Learning to Efficiently Sample from Diffusion Probabilistic Models

Daniel Watson, Jonathan Ho, Mohammad Norouzi, William Chan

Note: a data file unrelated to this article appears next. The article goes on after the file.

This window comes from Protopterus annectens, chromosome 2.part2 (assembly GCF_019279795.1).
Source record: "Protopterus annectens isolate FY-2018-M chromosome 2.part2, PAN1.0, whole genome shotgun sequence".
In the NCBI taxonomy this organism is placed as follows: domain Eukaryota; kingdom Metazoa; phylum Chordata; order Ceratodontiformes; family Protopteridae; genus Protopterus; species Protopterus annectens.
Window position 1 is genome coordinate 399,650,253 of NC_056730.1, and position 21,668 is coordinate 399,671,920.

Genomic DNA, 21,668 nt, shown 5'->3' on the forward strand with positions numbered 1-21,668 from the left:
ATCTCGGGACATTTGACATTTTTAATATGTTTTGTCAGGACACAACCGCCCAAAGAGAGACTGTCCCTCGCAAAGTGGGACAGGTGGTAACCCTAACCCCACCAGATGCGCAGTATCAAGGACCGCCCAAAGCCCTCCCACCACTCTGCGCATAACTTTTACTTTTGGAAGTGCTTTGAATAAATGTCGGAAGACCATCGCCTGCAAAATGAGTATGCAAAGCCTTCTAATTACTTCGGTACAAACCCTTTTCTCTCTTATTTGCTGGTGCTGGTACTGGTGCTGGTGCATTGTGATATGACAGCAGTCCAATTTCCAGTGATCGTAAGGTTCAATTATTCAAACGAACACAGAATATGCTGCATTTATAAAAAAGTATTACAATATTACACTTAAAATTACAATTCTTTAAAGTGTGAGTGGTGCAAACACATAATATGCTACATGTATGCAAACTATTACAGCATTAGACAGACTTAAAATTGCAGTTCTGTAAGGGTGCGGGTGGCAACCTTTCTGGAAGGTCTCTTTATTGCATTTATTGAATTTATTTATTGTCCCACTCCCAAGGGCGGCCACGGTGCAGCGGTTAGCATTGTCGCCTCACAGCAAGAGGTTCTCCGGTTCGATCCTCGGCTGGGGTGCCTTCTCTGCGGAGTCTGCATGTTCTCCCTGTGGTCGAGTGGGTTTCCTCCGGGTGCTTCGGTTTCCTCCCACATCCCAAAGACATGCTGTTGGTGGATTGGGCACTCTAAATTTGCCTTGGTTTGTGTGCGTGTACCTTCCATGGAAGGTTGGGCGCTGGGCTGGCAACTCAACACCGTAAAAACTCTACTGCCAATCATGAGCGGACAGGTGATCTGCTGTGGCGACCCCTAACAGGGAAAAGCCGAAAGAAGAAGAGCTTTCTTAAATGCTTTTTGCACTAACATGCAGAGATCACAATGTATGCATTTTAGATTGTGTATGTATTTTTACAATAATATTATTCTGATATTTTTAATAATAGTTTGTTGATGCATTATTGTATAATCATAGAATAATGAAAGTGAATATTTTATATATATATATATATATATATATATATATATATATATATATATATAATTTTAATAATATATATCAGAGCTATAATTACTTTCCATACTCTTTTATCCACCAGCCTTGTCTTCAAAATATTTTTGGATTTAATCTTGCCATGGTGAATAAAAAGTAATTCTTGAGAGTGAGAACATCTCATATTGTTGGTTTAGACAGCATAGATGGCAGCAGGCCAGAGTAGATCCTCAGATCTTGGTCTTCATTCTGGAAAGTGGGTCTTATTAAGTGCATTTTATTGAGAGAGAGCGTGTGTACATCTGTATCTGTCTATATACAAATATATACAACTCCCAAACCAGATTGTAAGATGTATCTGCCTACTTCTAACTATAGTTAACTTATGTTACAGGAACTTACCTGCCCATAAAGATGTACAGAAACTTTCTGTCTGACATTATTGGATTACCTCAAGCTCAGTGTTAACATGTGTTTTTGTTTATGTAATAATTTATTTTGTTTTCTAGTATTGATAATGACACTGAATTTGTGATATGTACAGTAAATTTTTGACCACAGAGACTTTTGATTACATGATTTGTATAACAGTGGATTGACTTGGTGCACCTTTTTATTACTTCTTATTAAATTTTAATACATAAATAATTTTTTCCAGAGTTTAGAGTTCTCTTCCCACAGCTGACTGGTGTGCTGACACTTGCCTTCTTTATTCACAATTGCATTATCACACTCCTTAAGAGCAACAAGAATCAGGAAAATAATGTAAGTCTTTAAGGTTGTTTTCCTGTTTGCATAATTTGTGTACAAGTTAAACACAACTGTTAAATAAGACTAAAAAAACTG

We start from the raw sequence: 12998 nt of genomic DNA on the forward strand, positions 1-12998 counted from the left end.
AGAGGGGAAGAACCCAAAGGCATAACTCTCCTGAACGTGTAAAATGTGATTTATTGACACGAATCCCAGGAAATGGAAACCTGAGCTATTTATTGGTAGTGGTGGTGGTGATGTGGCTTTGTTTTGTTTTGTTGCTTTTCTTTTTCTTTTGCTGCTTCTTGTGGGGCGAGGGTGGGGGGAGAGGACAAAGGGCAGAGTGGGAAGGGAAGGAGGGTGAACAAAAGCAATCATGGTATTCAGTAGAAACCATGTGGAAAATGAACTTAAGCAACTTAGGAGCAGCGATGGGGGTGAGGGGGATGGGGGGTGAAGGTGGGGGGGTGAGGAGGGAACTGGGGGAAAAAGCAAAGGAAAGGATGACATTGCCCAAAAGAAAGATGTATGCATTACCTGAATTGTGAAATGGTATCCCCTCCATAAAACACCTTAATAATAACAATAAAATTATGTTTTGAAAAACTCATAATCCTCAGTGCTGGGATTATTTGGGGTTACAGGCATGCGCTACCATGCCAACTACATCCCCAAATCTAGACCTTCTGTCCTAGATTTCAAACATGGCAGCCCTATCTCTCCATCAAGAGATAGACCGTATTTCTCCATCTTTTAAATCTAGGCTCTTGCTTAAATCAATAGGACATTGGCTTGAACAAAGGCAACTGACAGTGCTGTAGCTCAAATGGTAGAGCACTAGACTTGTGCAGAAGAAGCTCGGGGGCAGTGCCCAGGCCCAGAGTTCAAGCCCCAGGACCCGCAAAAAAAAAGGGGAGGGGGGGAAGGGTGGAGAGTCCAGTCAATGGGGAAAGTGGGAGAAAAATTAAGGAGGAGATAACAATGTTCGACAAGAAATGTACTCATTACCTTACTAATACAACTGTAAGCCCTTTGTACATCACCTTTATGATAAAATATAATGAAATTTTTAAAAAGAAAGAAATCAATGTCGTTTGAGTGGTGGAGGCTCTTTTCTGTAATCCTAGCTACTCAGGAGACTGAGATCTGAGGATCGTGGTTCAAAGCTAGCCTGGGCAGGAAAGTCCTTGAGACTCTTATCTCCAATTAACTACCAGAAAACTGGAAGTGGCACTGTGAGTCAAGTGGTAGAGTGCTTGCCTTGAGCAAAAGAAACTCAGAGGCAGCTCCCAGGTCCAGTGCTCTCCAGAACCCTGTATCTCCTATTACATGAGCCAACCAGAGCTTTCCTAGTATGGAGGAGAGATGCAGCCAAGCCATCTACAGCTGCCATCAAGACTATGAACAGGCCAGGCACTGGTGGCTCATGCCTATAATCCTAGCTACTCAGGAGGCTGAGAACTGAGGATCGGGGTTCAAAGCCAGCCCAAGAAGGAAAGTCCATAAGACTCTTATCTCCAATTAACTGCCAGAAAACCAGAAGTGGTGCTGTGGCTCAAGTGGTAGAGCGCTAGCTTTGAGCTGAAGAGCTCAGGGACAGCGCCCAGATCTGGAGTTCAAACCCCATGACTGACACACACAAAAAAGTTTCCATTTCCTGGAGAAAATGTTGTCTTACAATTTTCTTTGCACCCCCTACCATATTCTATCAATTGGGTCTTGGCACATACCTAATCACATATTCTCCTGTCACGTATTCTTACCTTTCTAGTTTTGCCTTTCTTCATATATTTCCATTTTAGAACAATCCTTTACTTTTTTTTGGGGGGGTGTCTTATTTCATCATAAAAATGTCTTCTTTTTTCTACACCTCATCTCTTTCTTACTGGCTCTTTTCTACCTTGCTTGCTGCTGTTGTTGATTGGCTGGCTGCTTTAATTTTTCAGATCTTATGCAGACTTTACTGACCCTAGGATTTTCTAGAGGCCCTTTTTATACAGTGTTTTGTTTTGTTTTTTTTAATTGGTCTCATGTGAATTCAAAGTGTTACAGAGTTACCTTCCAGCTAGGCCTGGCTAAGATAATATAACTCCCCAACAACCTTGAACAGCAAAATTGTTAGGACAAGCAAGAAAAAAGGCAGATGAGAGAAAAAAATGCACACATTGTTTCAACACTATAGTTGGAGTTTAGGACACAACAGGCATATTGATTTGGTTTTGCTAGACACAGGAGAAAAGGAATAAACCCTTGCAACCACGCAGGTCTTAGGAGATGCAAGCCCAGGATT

Denoising Diffusion Probabilistic Models (DDPMs) have emerged as a powerful family of generative models that can yield high-fidelity samples and competitive log-likelihoods across a range of domains, including image and speech synthesis. Key advantages of DDPMs include ease of training, in contrast to generative adversarial networks, and speed of generation, in contrast to autoregressive models. However, DDPMs typically require hundreds-to-thousands of steps to generate a high fidelity sample, making them prohibitively expensive for high dimensional problems. Fortunately, DDPMs allow trading generation speed for sample quality through adjusting the number of refinement steps as a post process. Prior work has been successful in improving generation speed through handcrafting the time schedule by trial and error. We instead view the selection of the inference time schedules as an optimization problem, and introduce an exact dynamic programming algorithm that finds the optimal discrete time schedules for any pre-trained DDPM. Our method exploits the fact that ELBO can be decomposed into separate KL terms, and given any computation budget, discovers the time schedule that maximizes the training ELBO exactly. Our method is efficient, has no hyper-parameters of its own, and can be applied to any pre-trained DDPM with no retraining. We discover inference time schedules requiring as few as 32 refinement steps, while sacrificing less than 0.1 bits per dimension compared to the default 4,000 steps used on ImageNet 64x64 [Ho et al., 2020; Nichol and Dhariwal, 2021].

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